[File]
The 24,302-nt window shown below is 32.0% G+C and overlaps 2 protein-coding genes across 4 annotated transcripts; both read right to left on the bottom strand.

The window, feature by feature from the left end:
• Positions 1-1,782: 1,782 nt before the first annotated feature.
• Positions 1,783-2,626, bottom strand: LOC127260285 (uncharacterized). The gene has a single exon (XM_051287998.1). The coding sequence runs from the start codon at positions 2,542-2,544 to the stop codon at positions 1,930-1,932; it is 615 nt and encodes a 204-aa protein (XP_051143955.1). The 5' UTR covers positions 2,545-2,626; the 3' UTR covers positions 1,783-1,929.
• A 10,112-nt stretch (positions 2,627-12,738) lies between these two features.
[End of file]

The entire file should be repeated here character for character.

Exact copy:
The 24,302-nt window shown below is 32.0% G+C and overlaps 2 protein-coding genes across 4 annotated transcripts; both read right to left on the bottom strand.

The window, feature by feature from the left end:
• Positions 1-1,782: 1,782 nt before the first annotated feature.
• Positions 1,783-2,626, bottom strand: LOC127260285 (uncharacterized). The gene has a single exon (XM_051287998.1). The coding sequence runs from the start codon at positions 2,542-2,544 to the stop codon at positions 1,930-1,932; it is 615 nt and encodes a 204-aa protein (XP_051143955.1). The 5' UTR covers positions 2,545-2,626; the 3' UTR covers positions 1,783-1,929.
• A 10,112-nt stretch (positions 2,627-12,738) lies between these two features.